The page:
I’ve given birth three times. The last two births were horrible, long and ended in emergency c-sections, but the first is a story I like to tell. I often wonder if anyone else, these days, has had the same experience…
We were on holiday, the baby wasn’t due for three weeks, so we figured we had at least a week up our sleeves before we became parents. We intended to head home the following day, and to use the following week for our final preparations.
Apart from the huge lump I was carrying around, I wasn’t consciously thinking of the birth. I think I was probably blocking all thoughts of pain, and besides, it was my first baby – all adventure and new beginnings. The hard bits were theory – not yet reality.
Saturday saw us and several members of the extended family at the beach, most of us had been staying in the same small bach (tiny holiday house), others were on a day visit. There were a few children, all under the age of five. They played in the waves and at the playground. We stopped for lunch, and then they played around the bach or had afternoon sleeps. There was a lot of laughter and a few tears; lots of conversation and a great deal of coffee, tea and treats consumed.
I had one nephew hang off my tummy throughout the day, and several contractions. Contractions which I assumed were Braxton-Hicks and nothing to be worried about, even though the occasional one took my breath away. They were irregular and nothing more than I expected. We laughed at me, especially when I had to stop walking and just b-r-e-a-t-h-e.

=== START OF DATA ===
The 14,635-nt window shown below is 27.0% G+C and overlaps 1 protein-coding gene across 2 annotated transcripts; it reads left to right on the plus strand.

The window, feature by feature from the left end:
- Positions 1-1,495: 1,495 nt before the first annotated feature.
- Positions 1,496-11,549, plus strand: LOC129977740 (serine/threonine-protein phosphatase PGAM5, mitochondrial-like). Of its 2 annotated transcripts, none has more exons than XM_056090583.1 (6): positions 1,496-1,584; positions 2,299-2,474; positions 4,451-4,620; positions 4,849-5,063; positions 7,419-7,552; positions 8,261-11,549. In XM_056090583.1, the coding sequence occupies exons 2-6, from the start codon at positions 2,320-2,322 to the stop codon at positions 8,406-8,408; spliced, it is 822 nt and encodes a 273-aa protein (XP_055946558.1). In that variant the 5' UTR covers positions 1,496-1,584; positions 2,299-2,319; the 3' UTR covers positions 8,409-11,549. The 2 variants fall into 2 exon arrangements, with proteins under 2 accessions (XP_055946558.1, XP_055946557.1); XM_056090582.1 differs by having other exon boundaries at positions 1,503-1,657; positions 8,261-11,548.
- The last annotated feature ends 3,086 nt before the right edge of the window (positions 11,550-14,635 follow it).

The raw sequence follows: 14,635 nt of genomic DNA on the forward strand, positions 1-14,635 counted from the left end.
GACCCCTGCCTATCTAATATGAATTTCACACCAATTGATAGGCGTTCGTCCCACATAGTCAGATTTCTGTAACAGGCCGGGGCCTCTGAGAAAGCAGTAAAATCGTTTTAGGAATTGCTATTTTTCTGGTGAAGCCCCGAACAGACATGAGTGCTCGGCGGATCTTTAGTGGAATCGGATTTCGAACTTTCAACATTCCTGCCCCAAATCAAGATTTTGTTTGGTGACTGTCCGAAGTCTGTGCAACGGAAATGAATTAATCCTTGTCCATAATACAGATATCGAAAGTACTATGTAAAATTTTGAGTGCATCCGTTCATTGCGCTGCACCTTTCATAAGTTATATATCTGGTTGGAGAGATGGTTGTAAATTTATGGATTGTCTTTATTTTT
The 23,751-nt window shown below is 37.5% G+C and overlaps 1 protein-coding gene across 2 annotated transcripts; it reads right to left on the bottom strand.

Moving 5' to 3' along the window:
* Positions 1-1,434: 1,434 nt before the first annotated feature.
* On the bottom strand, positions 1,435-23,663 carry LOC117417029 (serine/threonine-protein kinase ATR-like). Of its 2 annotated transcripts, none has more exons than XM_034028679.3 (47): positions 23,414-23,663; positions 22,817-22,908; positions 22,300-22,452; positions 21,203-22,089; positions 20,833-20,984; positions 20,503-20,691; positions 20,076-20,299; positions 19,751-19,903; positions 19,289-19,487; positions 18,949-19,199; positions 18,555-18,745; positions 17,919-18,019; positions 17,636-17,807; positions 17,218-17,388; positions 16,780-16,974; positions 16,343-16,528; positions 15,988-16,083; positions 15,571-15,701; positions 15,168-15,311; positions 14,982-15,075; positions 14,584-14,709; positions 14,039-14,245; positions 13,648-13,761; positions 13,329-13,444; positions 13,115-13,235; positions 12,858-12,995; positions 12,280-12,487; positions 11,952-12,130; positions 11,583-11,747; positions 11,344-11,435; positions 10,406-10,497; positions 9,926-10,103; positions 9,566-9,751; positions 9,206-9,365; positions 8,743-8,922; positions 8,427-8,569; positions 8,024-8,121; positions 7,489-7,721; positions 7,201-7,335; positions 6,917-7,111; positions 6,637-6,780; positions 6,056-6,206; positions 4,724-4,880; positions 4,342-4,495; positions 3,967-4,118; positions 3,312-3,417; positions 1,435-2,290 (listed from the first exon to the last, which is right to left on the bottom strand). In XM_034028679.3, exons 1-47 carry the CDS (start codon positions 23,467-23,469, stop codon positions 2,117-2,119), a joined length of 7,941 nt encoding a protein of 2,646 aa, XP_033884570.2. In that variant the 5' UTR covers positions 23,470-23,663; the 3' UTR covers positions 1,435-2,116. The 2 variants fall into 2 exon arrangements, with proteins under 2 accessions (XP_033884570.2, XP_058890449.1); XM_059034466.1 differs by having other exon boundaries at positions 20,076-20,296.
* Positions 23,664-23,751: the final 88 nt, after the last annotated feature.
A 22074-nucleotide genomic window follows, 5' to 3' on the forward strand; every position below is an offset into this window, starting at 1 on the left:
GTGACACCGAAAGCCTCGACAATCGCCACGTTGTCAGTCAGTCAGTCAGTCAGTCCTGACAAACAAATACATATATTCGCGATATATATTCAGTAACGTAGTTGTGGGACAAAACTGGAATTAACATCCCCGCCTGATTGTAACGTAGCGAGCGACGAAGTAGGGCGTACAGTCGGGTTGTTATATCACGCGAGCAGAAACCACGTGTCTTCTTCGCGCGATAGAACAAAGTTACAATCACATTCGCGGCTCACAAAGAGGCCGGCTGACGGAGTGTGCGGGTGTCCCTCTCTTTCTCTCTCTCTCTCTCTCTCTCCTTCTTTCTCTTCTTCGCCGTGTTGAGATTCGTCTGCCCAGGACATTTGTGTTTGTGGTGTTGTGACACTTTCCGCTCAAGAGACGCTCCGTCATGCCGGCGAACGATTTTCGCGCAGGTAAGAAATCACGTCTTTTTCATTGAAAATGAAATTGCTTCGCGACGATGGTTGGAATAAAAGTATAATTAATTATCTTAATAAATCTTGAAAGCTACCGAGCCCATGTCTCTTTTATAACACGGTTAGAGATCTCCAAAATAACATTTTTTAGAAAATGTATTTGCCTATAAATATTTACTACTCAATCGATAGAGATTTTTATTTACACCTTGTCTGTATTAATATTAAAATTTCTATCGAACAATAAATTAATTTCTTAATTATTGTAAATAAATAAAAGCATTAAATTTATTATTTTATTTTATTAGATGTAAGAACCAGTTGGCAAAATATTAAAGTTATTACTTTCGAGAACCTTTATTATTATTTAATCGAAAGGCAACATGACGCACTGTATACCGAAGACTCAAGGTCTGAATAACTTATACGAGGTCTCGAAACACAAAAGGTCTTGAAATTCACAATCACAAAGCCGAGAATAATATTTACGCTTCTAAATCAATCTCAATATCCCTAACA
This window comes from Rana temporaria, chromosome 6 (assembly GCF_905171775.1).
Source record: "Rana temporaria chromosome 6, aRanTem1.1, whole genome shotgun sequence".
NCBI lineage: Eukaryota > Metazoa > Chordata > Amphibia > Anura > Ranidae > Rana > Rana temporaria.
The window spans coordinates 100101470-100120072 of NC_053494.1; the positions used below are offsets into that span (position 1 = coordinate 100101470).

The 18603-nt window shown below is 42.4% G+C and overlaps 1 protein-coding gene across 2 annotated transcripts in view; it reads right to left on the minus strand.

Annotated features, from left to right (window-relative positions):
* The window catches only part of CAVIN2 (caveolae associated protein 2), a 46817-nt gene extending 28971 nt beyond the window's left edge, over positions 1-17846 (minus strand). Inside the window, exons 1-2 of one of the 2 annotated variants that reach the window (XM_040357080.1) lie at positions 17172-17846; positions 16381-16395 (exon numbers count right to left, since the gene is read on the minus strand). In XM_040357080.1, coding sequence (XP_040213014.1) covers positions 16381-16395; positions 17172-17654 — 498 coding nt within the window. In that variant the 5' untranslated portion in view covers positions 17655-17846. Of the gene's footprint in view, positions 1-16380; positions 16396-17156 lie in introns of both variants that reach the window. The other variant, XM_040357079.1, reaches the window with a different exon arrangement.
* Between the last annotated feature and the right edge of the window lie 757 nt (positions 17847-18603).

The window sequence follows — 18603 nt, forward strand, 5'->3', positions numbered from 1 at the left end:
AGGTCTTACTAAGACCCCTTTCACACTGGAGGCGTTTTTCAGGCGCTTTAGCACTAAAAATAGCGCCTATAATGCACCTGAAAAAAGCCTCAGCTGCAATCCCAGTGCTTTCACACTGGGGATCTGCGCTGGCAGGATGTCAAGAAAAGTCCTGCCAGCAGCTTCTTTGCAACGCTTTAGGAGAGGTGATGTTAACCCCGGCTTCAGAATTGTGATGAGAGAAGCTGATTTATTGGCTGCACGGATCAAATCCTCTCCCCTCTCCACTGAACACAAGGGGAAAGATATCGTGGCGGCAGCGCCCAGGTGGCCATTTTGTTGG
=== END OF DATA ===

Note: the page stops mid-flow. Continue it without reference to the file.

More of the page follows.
That night, my brother-in-law and sister-in-law went to the pub with friends. It was my brother-in-law’s birthday the next day, it was Saturday night, and they were celebrating. My husband Craig and I went to bed. Luckily for me and the baby, Craig isn’t the drinking kind. I placed the umpteen pillows around the lump and slept as best I could.
At about 1.00am others arrived back from the pub and settled in to finish the night at ‘home’. I needed to go to the loo – as you often do when you’re eight months pregnant. The loo was a long-drop at the back of the yard. Yes, a hole in the ground, in a shed, with a wooden seat, no electricity and a slight smell. (We worked hard at making sure it wasn’t too stinky.)
There were also spiders and lots of dust. I was half asleep and still having the occasional irregular twinge. I got up and waddled down to the loo, opened the door, went inside, did what I had to do and stood up. Immediately after I stood up, there was a gush and a rush of liquid all over my pyjama bottoms. I looked down and thought, “You have got to be joking.” Yep, you guessed it, my waters had broken in the long-drop shed.
On the way back inside, I mentioned that the baby was coming. All those under the influence turned on all the lights and woke everyone who was asleep. They wanted to call helicopters, mid-wives, ambulances and doctors; I had a shower (at times accompanied by my sister-in-law, who was a bit drunk and very excited) while Craig packed up all our things.
Calmly we climbed into the car and took the two and a half hour journey home: contractions all the way. I learned that you use your tummy muscles a lot when you go around a corner, and that you can’t use them for balance when they’re already being used for contractions. Craig learned to drive slowly around those corners and NOT TALK while I was having a contraction.
At home I laboured through the rest of night in front of a documentary of which I have no recollection whatsoever and that sent him to bed. Our gorgeous eldest son was born naturally in Hastings Hospital the following afternoon, 3 weeks early due to having a very small placenta (we think), and shares a birthday with his uncle.
So, what’s your favourite birth story? And can anyone else with a child under 10 claim to have had their waters break over the long-drop?
This is an original post to World Moms Blog by Karyn Van Der Zwet of New Zealand. Karyn can also be found on her blog, kloppenmum.
Photo credit to http://www.flickr.com/photos/justbecause/319281356/. This photo has a creative commons attribution license.